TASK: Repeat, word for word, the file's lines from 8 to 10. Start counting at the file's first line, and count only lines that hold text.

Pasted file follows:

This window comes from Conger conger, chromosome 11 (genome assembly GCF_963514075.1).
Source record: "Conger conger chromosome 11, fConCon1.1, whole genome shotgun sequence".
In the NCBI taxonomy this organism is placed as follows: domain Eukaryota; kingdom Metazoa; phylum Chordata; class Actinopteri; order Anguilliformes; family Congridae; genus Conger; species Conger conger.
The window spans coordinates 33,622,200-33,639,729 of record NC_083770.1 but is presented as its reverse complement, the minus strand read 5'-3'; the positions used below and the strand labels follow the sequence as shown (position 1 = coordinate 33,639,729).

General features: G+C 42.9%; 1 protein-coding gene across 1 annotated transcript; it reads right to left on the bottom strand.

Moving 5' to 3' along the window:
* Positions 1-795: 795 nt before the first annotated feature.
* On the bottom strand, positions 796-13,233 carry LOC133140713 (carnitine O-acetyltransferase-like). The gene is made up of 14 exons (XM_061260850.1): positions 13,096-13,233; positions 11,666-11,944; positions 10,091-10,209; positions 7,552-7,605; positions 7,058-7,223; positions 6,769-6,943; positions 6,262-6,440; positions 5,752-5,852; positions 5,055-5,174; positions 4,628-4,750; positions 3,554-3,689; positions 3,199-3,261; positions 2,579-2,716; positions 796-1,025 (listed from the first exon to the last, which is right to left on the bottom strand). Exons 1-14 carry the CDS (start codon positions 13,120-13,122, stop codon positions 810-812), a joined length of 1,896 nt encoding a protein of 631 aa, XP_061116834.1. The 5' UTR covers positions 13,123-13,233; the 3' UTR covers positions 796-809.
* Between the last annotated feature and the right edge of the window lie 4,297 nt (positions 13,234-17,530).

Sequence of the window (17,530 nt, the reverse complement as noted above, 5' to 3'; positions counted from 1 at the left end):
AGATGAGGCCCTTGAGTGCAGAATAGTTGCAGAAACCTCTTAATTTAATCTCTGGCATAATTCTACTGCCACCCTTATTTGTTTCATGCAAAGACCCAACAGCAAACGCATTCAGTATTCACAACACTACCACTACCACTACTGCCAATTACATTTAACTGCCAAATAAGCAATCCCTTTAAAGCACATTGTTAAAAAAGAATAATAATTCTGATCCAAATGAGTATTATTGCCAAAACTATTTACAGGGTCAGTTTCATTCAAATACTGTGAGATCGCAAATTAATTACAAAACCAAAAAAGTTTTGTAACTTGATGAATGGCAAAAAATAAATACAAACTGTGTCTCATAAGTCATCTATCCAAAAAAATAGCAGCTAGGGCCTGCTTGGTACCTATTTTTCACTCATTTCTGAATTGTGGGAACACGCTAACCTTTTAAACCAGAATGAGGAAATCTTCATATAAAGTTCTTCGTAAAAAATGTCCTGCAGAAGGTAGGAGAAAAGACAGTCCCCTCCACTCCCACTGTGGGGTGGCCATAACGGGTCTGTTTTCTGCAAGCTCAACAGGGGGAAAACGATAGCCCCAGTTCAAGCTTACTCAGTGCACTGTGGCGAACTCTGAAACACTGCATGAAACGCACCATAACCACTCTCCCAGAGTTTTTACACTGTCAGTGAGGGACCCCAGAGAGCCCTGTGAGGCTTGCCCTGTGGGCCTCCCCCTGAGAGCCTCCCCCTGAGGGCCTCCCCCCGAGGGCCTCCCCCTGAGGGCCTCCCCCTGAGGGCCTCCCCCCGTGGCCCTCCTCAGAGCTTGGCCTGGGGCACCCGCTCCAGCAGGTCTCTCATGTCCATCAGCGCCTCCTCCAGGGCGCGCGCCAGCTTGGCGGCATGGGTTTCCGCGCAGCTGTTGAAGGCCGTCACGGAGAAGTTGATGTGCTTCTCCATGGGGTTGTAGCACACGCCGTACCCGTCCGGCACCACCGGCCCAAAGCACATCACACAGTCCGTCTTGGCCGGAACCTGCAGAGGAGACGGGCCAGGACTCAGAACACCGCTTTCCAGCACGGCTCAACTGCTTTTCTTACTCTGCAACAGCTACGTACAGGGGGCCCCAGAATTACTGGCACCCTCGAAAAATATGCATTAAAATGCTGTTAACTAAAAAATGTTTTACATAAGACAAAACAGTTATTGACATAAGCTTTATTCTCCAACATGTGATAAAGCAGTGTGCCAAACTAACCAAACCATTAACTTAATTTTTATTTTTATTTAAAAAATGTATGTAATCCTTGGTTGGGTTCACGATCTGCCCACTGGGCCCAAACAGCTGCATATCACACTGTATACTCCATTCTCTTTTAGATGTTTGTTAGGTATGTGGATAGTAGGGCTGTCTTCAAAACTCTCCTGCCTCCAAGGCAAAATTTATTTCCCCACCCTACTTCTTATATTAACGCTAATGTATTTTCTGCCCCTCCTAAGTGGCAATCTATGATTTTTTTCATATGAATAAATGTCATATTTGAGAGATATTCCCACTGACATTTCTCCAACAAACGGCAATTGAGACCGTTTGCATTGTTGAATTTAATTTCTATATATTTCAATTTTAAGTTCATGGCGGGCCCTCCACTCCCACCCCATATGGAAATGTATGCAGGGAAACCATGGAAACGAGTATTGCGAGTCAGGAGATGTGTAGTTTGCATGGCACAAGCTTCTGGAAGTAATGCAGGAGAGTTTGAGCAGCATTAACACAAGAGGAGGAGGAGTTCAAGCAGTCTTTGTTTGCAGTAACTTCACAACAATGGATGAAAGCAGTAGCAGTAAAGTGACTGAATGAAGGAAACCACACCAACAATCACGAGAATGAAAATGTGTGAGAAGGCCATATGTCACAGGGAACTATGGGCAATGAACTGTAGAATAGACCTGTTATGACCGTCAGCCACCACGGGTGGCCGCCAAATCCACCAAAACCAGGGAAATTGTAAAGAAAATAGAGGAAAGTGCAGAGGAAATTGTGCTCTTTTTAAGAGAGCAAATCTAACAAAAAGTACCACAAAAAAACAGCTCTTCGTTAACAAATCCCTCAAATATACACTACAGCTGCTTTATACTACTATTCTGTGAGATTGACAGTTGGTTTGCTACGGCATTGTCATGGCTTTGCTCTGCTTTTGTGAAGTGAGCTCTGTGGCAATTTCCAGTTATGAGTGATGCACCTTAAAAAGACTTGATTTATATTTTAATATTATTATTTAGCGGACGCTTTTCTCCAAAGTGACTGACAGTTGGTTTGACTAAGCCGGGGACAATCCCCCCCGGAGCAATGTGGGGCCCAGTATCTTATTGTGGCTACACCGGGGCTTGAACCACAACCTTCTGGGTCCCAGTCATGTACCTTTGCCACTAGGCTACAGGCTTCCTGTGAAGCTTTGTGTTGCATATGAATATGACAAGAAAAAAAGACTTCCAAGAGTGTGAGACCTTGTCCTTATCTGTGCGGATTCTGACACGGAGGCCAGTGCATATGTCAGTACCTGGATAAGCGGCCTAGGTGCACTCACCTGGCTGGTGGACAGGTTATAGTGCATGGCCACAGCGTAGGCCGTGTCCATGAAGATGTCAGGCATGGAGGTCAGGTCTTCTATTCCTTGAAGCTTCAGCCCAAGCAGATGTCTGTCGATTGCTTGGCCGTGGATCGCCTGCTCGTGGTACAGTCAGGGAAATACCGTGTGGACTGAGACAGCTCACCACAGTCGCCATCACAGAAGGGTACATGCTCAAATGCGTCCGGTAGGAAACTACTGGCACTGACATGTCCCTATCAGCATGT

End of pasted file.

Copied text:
* On the bottom strand, positions 796-13,233 carry LOC133140713 (carnitine O-acetyltransferase-like). The gene is made up of 14 exons (XM_061260850.1): positions 13,096-13,233; positions 11,666-11,944; positions 10,091-10,209; positions 7,552-7,605; positions 7,058-7,223; positions 6,769-6,943; positions 6,262-6,440; positions 5,752-5,852; positions 5,055-5,174; positions 4,628-4,750; positions 3,554-3,689; positions 3,199-3,261; positions 2,579-2,716; positions 796-1,025 (listed from the first exon to the last, which is right to left on the bottom strand). Exons 1-14 carry the CDS (start codon positions 13,120-13,122, stop codon positions 810-812), a joined length of 1,896 nt encoding a protein of 631 aa, XP_061116834.1. The 5' UTR covers positions 13,123-13,233; the 3' UTR covers positions 796-809.
* Between the last annotated feature and the right edge of the window lie 4,297 nt (positions 13,234-17,530).

Sequence of the window (17,530 nt, the reverse complement as noted above, 5' to 3'; positions counted from 1 at the left end):